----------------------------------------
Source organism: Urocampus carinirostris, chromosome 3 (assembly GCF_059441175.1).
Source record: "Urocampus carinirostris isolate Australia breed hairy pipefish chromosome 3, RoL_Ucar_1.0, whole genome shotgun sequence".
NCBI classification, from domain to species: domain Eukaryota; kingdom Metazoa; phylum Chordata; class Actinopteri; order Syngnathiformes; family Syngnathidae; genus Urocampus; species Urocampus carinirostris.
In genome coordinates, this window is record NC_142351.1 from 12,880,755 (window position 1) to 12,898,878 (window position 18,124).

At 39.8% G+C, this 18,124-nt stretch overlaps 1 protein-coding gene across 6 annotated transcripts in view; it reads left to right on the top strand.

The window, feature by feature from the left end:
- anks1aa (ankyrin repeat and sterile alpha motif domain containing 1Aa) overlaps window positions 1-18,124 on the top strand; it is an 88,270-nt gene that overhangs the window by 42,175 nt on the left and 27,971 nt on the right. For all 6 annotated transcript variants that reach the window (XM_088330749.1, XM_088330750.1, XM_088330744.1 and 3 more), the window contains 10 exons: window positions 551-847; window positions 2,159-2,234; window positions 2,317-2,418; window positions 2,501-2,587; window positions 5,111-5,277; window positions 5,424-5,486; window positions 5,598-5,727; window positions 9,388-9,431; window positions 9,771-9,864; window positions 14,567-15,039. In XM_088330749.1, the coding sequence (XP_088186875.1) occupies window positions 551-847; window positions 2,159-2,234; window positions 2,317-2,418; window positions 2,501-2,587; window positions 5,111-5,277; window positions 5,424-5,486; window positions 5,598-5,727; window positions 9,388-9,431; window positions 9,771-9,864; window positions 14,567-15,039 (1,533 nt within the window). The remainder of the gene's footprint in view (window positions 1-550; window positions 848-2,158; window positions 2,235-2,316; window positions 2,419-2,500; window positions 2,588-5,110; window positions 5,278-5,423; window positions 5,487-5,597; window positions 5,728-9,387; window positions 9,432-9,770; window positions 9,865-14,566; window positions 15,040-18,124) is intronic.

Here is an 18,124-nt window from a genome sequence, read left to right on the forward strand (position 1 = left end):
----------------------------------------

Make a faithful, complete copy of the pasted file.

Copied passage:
Source organism: Urocampus carinirostris, chromosome 3 (assembly GCF_059441175.1).
Source record: "Urocampus carinirostris isolate Australia breed hairy pipefish chromosome 3, RoL_Ucar_1.0, whole genome shotgun sequence".
NCBI classification, from domain to species: domain Eukaryota; kingdom Metazoa; phylum Chordata; class Actinopteri; order Syngnathiformes; family Syngnathidae; genus Urocampus; species Urocampus carinirostris.
In genome coordinates, this window is record NC_142351.1 from 12,880,755 (window position 1) to 12,898,878 (window position 18,124).

At 39.8% G+C, this 18,124-nt stretch overlaps 1 protein-coding gene across 6 annotated transcripts in view; it reads left to right on the top strand.

The window, feature by feature from the left end:
- anks1aa (ankyrin repeat and sterile alpha motif domain containing 1Aa) overlaps window positions 1-18,124 on the top strand; it is an 88,270-nt gene that overhangs the window by 42,175 nt on the left and 27,971 nt on the right. For all 6 annotated transcript variants that reach the window (XM_088330749.1, XM_088330750.1, XM_088330744.1 and 3 more), the window contains 10 exons: window positions 551-847; window positions 2,159-2,234; window positions 2,317-2,418; window positions 2,501-2,587; window positions 5,111-5,277; window positions 5,424-5,486; window positions 5,598-5,727; window positions 9,388-9,431; window positions 9,771-9,864; window positions 14,567-15,039. In XM_088330749.1, the coding sequence (XP_088186875.1) occupies window positions 551-847; window positions 2,159-2,234; window positions 2,317-2,418; window positions 2,501-2,587; window positions 5,111-5,277; window positions 5,424-5,486; window positions 5,598-5,727; window positions 9,388-9,431; window positions 9,771-9,864; window positions 14,567-15,039 (1,533 nt within the window). The remainder of the gene's footprint in view (window positions 1-550; window positions 848-2,158; window positions 2,235-2,316; window positions 2,419-2,500; window positions 2,588-5,110; window positions 5,278-5,423; window positions 5,487-5,597; window positions 5,728-9,387; window positions 9,432-9,770; window positions 9,865-14,566; window positions 15,040-18,124) is intronic.

Here is an 18,124-nt window from a genome sequence, read left to right on the forward strand (position 1 = left end):